Prototype with Xcode Playgrounds

Written by laurent b

Description: Speed up feature development by prototyping new code with Xcode Playgrounds, eliminating the need to keep rebuilding and relaunching your project to verify your changes. We’ll show you how using a playground in your project or package can help you try out your code in various scenarios and take a close look at the returned values, including complex structures and user interface elements, so you can quickly iterate on a feature before integrating it into your project.


3:00 - Exploring the data model and inspecting UI snapshots
14:26 - Becoming familiar with a new package
18:07 - Using the Live View
22:03 - Running the updated project


New improvements in Xcode Playgrounds make it easier to prototype new features.

  • Rapid iterations. Allowing to skip rebuilding and relaunching the project whenever we want to prototype a new feature or try out a small change in code.
  • Exercise rare code paths. They also make it much easier to execute code that otherwise would be quite difficult to reach, like the logic responsible for generating an order summary in a shopping app.
  • Trying out new dependencies. It's also a perfect environment for trying out code before introducing new dependencies.
Rapid iterations

The presenter is working on a small app that's meant to help with wildlife photography. At the moment, the app keeps track of the species already found and photographed.

We build a new tab for a checklist view. Each bird has a checkbox, which will allow to track progress.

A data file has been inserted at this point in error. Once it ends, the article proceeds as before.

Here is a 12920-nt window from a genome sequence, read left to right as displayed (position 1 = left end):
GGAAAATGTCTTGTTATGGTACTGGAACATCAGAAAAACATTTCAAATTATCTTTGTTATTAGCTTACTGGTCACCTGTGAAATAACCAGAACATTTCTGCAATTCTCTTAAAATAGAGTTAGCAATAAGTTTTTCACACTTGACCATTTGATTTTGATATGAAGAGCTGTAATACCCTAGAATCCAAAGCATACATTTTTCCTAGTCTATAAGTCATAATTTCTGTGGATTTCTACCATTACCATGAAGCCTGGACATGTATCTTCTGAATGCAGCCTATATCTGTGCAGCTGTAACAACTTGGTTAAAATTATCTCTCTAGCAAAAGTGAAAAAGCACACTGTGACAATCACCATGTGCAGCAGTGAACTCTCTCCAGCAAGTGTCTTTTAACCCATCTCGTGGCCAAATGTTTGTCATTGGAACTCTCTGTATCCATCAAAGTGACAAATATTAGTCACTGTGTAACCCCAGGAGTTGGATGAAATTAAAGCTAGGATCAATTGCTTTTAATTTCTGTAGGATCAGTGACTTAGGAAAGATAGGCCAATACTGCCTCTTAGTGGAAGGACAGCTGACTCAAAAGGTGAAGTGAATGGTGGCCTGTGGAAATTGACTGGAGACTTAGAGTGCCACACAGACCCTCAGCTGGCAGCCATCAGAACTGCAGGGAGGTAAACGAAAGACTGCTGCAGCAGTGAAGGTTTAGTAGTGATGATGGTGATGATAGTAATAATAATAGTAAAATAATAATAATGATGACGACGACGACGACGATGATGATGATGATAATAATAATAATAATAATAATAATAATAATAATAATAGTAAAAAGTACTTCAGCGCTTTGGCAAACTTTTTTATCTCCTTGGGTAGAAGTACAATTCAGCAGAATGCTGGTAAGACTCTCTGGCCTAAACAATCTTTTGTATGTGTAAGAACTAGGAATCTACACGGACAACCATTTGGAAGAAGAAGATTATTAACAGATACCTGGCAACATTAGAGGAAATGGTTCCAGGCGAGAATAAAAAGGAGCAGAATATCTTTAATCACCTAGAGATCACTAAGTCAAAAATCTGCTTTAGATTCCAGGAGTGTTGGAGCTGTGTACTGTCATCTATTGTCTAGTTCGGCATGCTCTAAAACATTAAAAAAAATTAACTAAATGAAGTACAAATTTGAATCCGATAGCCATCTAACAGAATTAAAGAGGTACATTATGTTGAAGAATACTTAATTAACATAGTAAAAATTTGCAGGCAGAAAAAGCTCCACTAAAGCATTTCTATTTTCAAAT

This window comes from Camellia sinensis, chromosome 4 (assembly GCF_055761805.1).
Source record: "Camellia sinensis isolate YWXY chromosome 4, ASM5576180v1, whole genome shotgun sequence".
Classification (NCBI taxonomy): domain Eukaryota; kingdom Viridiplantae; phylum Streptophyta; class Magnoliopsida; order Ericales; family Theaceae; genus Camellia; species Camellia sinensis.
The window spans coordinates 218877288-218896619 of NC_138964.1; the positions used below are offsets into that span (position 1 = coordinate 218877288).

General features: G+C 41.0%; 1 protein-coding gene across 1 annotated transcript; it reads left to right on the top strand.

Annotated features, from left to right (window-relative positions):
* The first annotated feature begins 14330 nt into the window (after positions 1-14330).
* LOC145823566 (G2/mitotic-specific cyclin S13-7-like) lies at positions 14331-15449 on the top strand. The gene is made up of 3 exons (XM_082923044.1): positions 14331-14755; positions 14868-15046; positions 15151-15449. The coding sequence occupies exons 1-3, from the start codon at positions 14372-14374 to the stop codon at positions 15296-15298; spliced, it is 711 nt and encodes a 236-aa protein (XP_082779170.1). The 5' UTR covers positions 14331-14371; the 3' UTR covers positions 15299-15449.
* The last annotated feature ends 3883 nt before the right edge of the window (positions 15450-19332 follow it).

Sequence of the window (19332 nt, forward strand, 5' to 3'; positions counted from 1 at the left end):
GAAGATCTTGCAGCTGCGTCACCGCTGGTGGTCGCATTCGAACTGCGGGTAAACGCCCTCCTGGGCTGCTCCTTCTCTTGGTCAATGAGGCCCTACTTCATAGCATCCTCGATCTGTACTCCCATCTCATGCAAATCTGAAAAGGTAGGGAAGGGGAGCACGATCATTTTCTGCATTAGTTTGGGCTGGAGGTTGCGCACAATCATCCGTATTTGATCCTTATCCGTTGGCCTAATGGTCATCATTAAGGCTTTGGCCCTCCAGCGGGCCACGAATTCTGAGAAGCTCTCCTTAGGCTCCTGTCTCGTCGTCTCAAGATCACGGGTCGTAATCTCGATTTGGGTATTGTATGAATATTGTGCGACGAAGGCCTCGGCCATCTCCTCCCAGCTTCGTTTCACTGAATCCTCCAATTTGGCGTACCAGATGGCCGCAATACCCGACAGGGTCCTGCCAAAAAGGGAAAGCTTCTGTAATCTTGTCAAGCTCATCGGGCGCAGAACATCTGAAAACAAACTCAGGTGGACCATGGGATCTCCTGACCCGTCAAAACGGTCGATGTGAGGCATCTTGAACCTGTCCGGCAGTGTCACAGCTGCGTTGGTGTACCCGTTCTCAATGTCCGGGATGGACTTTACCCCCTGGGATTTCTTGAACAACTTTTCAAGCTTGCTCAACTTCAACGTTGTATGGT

extension ChecklistView {
	var birdsToShow: [Bird] {
		// TODO: Narrow down the list of birds to find. 
		let birdProvider = BirdProvider(region: .northAmerica)
		return birdProvider.birds

We can adjust the birdsToShow computed property in the custom ChecklistView. At the moment, it simply creates the BirdProvider type configured for North America and returns all the bird species found on the whole continent.

To avoid the frequent rebuilding and relaunching the project and then navigating to the ChecklistView to see the changes, we will adjust this code in an Xcode Playground.

Rapid iterations

Switch to "Automatically run" in the menu that shows up when I long click the run button on the bottom bar.

Rapid iterations

This causes the playground to automatically execute the whole code.

The playgrounds added to projects have two settings enabled by default: Build Active Scheme and Import App Types. They will ensure that the active scheme is built before each playground execution and that the app target modules are automatically imported. This makes it much easier to work with the types defined within the project.

Rapid iterations

Declaring a BirdProvider instance like in the birdsToShow property of the ChecklistView.

The result sidebar to the right of the editor shows that this declaration has generated a playground result. Use the inline result toggle to see more details.

The inline result shows the details of this BirdProvider instance along with its two properties: the birds array and the provided region.

Rapid iterations

Now in Xcode 15, each row also has a type information label, which shows a short summary of the type, and we can use the tooltips for each row to see more details.

For example, the tooltip tells us that the BirdProvider type comes from the app module and that the region enum was defined within that struct. Let's expand the array row to see more details about the birds.

Interacting with the inline result view, Xcode 15 highlights the source code that produced the result. In this case, the view displays the value assigned to the birdProvider constant. Taking a closer look at the array elements.